Vector control district tackles mosquito challenge

By Pat Caldwell

The Enterprise

VALE – Gary Page cast a wary eye to the sky one day last week.

As a thunderstorm built up on the horizon, Page realized his district’s regular mosquito spraying operation was going to be delayed.

That was good news for the tiny pests that inhabit the county but bad news for Page, the county Vector Control District manager.

That’s because Page knows that this year Culex mosquitoes already have a head start on their human hosts.

Culex is a genus of mosquitoes that is common locally.

“The mosquito numbers can build up fairly quickly. We were pretty low until last week,” said Page.

Adding to the urgency this year was the news last week that mosquitoes infected with West Nile virus were found in Idaho’s Payette County.

Page said so far no mosquitoes trapped in Malheur County tested positive for West Nile.

“We typically don’t see West Nile until after the Fourth of July,” said Page.

For now, he said, the vector control district will conduct spraying operations four days a week throughout the county.

The little critters are beginning to multiply as the weather warms up and irrigation season is in full swing.

Page said mosquitoes are not picky about where they breed but are especially devoted to water.

“It could be anywhere but mainly it is irrigation that causes a lot of mosquitoes. Rain events can be troublesome too. Just a downpour will create a lot of little puddles that may linger for weeks if they are in a shady spot,” said Page.

The abundance of water sources in the county makes Page’s job difficult.

“Trying to find all of the breeding habitat is our biggest challenge because it is not static year to year,” said Page.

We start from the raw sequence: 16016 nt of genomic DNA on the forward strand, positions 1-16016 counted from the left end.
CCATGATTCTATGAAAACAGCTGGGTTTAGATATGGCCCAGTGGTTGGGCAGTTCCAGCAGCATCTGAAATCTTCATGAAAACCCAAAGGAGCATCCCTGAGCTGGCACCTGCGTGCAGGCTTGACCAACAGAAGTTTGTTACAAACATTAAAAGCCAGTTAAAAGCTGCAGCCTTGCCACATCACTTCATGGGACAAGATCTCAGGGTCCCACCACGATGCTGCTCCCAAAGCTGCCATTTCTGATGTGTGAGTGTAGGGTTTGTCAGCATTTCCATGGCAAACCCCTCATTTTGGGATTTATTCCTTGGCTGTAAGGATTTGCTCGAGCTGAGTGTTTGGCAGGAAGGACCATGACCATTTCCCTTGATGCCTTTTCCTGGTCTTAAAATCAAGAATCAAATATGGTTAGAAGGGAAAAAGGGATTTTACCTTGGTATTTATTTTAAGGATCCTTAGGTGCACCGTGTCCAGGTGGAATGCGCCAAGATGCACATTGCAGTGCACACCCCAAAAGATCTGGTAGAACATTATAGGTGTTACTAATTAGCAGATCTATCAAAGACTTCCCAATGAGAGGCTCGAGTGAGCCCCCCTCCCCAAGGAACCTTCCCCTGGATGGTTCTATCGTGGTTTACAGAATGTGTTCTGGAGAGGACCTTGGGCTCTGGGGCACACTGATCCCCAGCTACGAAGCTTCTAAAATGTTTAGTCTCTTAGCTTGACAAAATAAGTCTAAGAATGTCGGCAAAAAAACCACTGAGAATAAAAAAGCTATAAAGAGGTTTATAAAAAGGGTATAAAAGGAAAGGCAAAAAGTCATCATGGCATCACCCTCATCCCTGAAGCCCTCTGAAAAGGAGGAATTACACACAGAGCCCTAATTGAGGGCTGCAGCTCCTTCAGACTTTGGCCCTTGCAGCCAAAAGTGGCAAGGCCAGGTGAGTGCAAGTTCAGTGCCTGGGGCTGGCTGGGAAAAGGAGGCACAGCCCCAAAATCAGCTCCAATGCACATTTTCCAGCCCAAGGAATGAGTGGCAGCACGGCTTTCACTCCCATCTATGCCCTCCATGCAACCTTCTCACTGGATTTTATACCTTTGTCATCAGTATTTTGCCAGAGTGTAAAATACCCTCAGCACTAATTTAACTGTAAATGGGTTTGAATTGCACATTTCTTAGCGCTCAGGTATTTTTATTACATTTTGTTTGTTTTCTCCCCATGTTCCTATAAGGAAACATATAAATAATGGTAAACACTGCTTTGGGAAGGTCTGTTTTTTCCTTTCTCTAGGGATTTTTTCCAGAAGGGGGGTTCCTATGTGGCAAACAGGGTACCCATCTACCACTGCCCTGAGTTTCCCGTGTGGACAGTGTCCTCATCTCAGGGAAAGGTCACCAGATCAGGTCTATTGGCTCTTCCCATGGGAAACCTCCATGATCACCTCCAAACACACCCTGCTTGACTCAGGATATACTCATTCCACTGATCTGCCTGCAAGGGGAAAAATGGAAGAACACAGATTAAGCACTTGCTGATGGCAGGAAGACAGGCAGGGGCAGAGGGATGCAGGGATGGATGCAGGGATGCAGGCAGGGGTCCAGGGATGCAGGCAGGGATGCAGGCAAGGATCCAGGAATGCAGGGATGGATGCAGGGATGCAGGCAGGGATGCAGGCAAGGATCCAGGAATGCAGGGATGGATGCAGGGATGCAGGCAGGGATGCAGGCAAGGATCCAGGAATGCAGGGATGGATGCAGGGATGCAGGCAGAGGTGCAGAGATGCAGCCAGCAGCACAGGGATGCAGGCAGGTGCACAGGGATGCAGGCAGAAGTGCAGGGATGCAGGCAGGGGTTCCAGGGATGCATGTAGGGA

Page said irrigation patterns change every growing season in the county.

“So we get standing water in places where we may not have had it before while places we treated before are dry. It is a constant battle to keep up with those changes,” said Page.

Mosquitoes also like to breed inside old tires and other discarded materials, Page said.

“There are a lot of tire piles out there and those produce lots of mosquitoes so we are always on the lookout for those and we try to get folks to go get them recycled,” said Page.

The vector control district confronts the mosquito threat mainly by spraying.

Page said a contractor hired by the county sprays most of Ontario and Nyssa while district employees typically spray Harper, Little Valley, Juntura, Vale and portions of Ontario.

The Permethrin spray is applied in a fog by an air generator in the back of a vector control vehicle.

Vector control district employees tour local cities once a month and apply insecticide pellets into storm drains while also looking for standing water. District employees also conduct foot patrols and use backpack sprayers in the Vale area to kill mosquito larvae.

The common theme for mosquito season is heat.

“Once the warm weather hits it really rolls out the mosquitoes,” said vector control operations manager Jessica Norton.

Have a news tip? Contact reporter Pat Caldwell at [email protected] or 541-473-3377